By COLlive reporter
Willem-Alexander was sworn in as king of the Netherlands in a full day of celebrations that culminated in a water pageant, with the king sailing down Amsterdam’s River IJ, greeting the thousands of people lining the banks.
He became the country’s first king since 1980 after his 75-year-old mother Queen Beatrix signed the abdication deed earlier on Tuesday, concluding 33 years on the throne.
Three representative of the Jewish community participated in the national ceremony, among them the Chief Rabbi Binyomin Jacobs of the Netherlands (IPOR communities) and director of Lubavitch of the Netherlands and Amsterdam’s Chief Rabbi Aryeh Ralbag.
“I am certain that the warm relationship that prevailed between the outgoing Queen Beatrix and the Jewish community will continue under the reign of King Willem-Alexander and Queen Maxima,” Rabbi Jacobs stated.
Rabbi Jacobs, member of the Rabbinical Centre of Europe (RCE), says he was grateful to be able to recite the unique blessing for seeing royalty, “Blessed is He Who has apportioned His honor to human beings.”
On the eve of the coronation, a special ceremony was held in the ancient Portuguese Synagogue in Amsterdam which is lit only by candles. To honor the occasion, orange candles were lit, coordinating with the name and color of the Royal House of Orange.
During the ceremony, the head of the congregation took out 14 Torah scrolls, and a special prayer was said in honor of the coronation.
This prayer, recited by the Jewish community for hundreds of years as they prayed for the welfare of each generation of the Royal House of Holland, was distributed in both Hebrew and Dutch.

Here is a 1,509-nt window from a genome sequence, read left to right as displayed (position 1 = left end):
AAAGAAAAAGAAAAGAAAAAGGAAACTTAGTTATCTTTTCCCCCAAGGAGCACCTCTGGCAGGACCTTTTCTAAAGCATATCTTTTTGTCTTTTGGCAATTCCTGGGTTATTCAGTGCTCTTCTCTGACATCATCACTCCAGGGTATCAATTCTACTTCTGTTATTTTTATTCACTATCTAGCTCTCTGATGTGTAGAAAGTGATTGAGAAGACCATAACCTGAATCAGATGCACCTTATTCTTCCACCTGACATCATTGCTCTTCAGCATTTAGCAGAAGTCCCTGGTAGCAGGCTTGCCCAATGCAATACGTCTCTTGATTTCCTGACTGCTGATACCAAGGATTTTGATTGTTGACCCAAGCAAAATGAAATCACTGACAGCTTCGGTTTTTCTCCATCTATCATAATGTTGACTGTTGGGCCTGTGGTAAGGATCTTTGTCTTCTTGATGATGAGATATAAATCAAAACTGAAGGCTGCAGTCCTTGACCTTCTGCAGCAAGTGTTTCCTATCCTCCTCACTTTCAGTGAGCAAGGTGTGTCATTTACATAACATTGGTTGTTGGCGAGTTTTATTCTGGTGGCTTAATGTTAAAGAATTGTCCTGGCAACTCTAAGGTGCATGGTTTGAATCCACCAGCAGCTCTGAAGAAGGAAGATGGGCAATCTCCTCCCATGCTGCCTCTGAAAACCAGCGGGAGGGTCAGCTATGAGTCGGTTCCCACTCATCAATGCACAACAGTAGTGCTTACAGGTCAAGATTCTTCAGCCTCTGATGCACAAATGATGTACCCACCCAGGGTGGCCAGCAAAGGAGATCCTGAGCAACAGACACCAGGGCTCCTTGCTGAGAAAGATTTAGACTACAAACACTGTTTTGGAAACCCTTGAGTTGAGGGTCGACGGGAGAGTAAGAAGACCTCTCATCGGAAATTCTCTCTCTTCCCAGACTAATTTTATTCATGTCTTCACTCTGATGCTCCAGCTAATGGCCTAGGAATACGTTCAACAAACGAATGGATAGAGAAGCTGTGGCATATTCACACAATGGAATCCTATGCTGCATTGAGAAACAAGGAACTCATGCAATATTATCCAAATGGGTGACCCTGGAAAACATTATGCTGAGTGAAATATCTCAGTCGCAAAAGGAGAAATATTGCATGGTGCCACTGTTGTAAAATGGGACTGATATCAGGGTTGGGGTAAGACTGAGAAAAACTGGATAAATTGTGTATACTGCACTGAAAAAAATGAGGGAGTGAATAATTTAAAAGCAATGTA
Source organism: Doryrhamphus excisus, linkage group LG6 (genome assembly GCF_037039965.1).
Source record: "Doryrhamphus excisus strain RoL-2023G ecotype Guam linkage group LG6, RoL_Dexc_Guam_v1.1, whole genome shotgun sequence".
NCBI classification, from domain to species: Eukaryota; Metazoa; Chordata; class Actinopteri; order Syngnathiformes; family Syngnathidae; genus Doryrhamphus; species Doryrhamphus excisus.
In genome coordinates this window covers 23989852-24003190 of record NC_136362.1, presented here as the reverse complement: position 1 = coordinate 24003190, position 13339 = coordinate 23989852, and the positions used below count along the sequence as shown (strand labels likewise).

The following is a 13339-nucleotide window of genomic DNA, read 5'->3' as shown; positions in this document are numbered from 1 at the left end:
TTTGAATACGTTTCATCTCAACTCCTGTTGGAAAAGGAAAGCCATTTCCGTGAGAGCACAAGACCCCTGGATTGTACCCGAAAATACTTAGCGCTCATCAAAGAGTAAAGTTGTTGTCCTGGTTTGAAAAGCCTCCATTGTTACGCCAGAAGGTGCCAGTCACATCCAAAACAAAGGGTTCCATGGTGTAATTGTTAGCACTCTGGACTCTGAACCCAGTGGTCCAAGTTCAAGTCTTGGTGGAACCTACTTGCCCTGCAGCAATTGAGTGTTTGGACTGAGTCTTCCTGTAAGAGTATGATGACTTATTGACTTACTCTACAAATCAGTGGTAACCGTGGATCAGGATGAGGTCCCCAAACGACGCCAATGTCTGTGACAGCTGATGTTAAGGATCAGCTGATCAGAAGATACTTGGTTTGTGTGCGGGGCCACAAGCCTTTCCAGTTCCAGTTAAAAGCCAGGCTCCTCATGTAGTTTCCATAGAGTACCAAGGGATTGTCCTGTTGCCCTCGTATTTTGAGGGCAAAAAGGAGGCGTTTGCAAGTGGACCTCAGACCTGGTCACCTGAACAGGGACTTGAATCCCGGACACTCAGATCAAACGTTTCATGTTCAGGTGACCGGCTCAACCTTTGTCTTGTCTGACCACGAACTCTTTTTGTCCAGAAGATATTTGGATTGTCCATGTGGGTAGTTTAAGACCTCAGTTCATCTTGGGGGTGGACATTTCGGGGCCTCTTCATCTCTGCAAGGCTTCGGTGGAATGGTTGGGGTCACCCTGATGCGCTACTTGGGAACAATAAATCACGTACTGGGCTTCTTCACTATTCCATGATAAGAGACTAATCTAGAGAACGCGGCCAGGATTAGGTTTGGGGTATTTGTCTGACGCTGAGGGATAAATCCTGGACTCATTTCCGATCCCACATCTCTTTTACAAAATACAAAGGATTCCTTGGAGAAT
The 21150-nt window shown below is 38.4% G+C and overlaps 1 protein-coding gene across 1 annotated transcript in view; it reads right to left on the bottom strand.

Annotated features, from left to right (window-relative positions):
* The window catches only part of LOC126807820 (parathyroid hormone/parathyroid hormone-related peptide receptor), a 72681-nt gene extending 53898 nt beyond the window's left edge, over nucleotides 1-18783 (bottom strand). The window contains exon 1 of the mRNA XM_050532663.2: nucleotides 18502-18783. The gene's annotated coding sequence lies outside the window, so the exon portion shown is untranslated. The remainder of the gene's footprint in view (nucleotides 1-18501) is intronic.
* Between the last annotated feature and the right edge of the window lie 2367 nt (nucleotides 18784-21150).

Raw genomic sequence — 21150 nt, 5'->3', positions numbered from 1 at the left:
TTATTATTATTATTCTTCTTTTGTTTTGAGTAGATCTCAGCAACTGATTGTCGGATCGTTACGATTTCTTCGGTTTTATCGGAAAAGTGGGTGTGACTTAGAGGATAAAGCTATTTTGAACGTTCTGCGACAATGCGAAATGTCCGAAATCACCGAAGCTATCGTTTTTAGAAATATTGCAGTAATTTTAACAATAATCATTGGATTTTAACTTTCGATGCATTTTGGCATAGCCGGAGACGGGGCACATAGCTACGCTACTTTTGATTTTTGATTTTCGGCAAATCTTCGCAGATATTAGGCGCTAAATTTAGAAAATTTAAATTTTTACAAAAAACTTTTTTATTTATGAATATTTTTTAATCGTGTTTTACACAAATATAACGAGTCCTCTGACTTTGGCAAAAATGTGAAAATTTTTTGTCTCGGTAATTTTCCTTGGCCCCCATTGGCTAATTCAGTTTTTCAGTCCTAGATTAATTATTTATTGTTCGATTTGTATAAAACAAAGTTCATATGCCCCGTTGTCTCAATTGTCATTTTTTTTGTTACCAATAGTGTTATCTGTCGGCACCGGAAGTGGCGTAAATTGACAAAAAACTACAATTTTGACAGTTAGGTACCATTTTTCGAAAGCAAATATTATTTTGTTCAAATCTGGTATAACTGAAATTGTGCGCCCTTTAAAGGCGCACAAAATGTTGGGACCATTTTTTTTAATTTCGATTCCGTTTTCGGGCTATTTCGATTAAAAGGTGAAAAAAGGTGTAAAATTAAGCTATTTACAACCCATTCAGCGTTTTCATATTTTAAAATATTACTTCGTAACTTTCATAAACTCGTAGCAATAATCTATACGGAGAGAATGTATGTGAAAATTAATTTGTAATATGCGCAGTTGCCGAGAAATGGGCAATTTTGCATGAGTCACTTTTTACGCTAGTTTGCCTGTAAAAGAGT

Holland’s rabbis have always adapted it to the prevailing circumstances, as they have in our times as well, under the leadership of Chief Rabbi Binyamin Jacobs. It will be recited in Dutch synagogues every Shabbos day during the Shachris morning services.
It reads, “May He Who grants salvation to kings and dominion to rulers; Whose Kingdom is an everlasting kingdom; Who releases his servant David from the evil sword; Who places a path in the sea and a passageway in the mighty waters – may He bless, guard, protect, exalt, raise up and elevate the king Willem-Alexander, may his glory be magnified.”
In addition to mentioning the name of the king, the prayer for the welfare of King Willem-Alexander also refers to his wife, his daughters and his mother, the departing Queen Beatrix.
“May He bless… his wife the queen, and their daughter, next in line to the throne, along with the rest of their daughters, and Princess Beatrix the mother of the king, and the entire royal family, may their glory be exalted,” it says.
The prayer also includes a special petition for the Jewish community and its relationship with the royal family: “May the King of all kings, in His mercy, instill in the heart of the king and in the hearts of all his ministers and advisers a spirit of integrity and righteousness, that they may do that which is good for us and for all of Israel.”